But do you know what, I thought less of the lad for asking. Now some people won’t agree with that, some will say it’s just a question. But I just didn’t like it…



  • Registered Users Posts: 1,120 ✭✭✭Tonynewholland


    I agree. Just ask to rent it. If he has any reason to sell I'm sure he will ask the man renting his land.



  • Registered Users Posts: 52 ✭✭zidac


    I suspect you missed your opportunity, if he wanted to deal with you it would have happened when you had an arrangement.



  • Registered Users Posts: 1,776 ✭✭✭paddysdream


    There must be a lot of sensitive farmers around going by this thread .

    What's the harm in asking if he will rent lease sell a field ?

    Its a yes or no answer. If someone approached me in similar circumstances then why would I take umbrage?



  • Advertisement
  • Registered Users Posts: 2,409 ✭✭✭J.O. Farmer


    It might depend on how the question was put.

    If someone approached you and said I'm looking to rent/ lease/ buy a bit of land for X reason and I thought I'd ask you because you're beside me you probably wouldn't be offended.

    If someone approached you and said looking to rent/ lease/ buy a bit of land and I thought I'd ask you about that field it doesn't look like you're doing anything with or even if not said directly the implication was you were getting on with no obvious successor you might be offended.

    It might also depend on who asked and whether the person approached and how they saw the asker. There's people in every area who would be known to be greedy for land.



  • Registered Users Posts: 1,531 ✭✭✭mr.stonewall


    My approach would be approach to would approach to rent/ lease it and after a few years drop it subtle into a conversation that your happy and if the opportunity to buy it ever came along you would be interested. It's the best you can hope for. These things take time. Best of luck with it



  • Moderators, Society & Culture Moderators Posts: 2,928 Mod ✭✭✭✭K.G.


    How do you decide who are the right candidates to approach. Nobody ever approach s a progressive go ahead farmer for a field.they usually pick some half crooked poor divil they think isn't farming their land. So now you see what your saying when you approach someone.the only thing to do is put the word out you are looking for land.if you are of good standing the land will come to you. Nobody likes fellas coveting land -they didn't bother putting it in the 10 commandment because they thought everyone should bloody know it allready



  • Registered Users Posts: 745 ✭✭✭Pinsnbushings


    I've both approached neighbours and been approached by a man to rent an outfarm of ours. I can't see why it should be a touchy subject but it seems it can be.

    Having said that I was a little annoyed because the man looking to lease our outfarm asked a second time having been given an answer the first time he asked. But not annoyed enough to have a major grievance.

    I got nowhere with any of the the neighbours I approached. I can't see how you would get to lease any land otherwise because no land gets advertised for lease around home anyway.



  • Registered Users Posts: 8,630 ✭✭✭893bet


    Agree. Biggest problem with that is if you improve the land in any way (and that might just have been topping it and spraying the weeds the price almost goes up I would say.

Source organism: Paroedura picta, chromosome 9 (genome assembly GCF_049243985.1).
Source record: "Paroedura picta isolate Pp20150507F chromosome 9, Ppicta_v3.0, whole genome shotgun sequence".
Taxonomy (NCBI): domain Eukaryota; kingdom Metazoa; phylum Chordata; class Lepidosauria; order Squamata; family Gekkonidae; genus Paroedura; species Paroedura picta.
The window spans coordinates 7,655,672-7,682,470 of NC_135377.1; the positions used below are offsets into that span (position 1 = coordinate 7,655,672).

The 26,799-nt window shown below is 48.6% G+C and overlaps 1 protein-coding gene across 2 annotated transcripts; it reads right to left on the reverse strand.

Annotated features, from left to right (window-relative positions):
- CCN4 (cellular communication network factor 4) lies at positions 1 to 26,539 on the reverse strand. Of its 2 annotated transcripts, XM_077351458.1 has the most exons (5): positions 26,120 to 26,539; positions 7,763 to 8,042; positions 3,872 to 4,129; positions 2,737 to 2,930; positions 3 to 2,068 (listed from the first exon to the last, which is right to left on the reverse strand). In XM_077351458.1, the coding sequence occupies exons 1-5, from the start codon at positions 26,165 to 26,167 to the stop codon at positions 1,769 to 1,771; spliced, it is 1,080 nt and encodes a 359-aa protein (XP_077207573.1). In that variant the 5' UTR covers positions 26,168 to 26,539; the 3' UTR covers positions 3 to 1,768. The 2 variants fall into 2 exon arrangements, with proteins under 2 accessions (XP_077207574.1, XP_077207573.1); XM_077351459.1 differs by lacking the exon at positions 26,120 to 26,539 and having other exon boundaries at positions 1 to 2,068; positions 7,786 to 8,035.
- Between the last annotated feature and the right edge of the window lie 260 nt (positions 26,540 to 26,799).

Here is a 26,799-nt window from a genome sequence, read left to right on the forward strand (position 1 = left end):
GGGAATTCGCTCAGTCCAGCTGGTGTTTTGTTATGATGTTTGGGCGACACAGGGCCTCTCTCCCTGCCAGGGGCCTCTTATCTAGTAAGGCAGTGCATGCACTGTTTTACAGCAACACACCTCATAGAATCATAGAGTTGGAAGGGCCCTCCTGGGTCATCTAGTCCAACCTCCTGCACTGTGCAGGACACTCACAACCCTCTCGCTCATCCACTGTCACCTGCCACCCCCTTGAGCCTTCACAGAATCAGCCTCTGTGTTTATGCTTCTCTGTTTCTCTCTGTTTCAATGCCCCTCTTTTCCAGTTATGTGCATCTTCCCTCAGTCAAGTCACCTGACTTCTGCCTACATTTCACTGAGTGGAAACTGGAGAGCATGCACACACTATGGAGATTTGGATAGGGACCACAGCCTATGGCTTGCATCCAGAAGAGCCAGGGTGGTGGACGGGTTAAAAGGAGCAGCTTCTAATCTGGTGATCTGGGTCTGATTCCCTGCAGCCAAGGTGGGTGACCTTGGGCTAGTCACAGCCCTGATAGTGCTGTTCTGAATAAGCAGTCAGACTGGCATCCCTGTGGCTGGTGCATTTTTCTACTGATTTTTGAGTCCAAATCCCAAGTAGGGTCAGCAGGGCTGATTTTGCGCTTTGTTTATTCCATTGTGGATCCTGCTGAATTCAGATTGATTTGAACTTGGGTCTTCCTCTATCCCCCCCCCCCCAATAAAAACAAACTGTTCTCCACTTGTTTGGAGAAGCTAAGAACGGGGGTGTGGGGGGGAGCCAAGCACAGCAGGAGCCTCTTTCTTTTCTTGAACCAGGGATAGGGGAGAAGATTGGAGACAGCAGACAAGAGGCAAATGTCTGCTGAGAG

• Registered Users Posts: 9,532 ✭✭✭Furze99


    Isn't the best and traditional way to acquire land to simply marry into it. Simply being a very complicated business these days!



  • Moderators, Society & Culture Moderators Posts: 3,510 Mod ✭✭✭✭Siamsa Sessions


    Anyone ever lease land out, say on a 7-year lease, only to have the tenant start taking the Mick despite being politely asked not to?

    The lease agreement doesn’t say anything about a review. In fact, it says very little at all.

    So, does the landowner have much chance of ending the lease after, say, 4 years?

    Asking for a friend. Obviously.

    Trading as Sullivan’s Farm on YouTube



  • Registered Users Posts: 4,277 ✭✭✭arctictree


    What could easily happen is that if the man is semi-interested, he'll be advised to put it on the open market. Then you may easily be outbid on it.

    Or even worse (happened to us), we were the highest bidder but the auctioneer advised the seller to go with an underbidder, ie someone they 'found'.

    My advice would be to chat to him, let him know that you are bidding on another plot of land locally, let him know the price and then let him come to you, if he is interested.



  • Registered Users Posts: 1,877 ✭✭✭farawaygrass


    With the new acres scheme coming in too will it make land harder rent? Any lad with only a smudge of interest in farming, or an older person with no successor, well they barely have to do a thing and will get a payment for it. Keeps them involved and happy, but also makes the option of renting require a very strong price.

    im in the same situation as you op and and waiting to run into one man. He’s got a good job and hardly grazing the field, it’s gone wild with thistles. But I kinda do feel like if I do approach him he might think I was looking down on him. Still, nothing ventured nothing gained I suppose



  • Advertisement
  • Registered Users Posts: 1,431 ✭✭✭older by the day


    " he let me graze this field 3 years ago but no more happend after that"

    Let's go back to that point in the story of yours. He would probably have left you have it the year after if he was happy with the deal. My father in law is 88 and still have a few suckers, a non profit organization. But he's happy. It's no harm if you are talking to your neighbor to ask, "did he hear of any local letting a piece of land as you would do with the extra few acres". It may make him think



Advertisement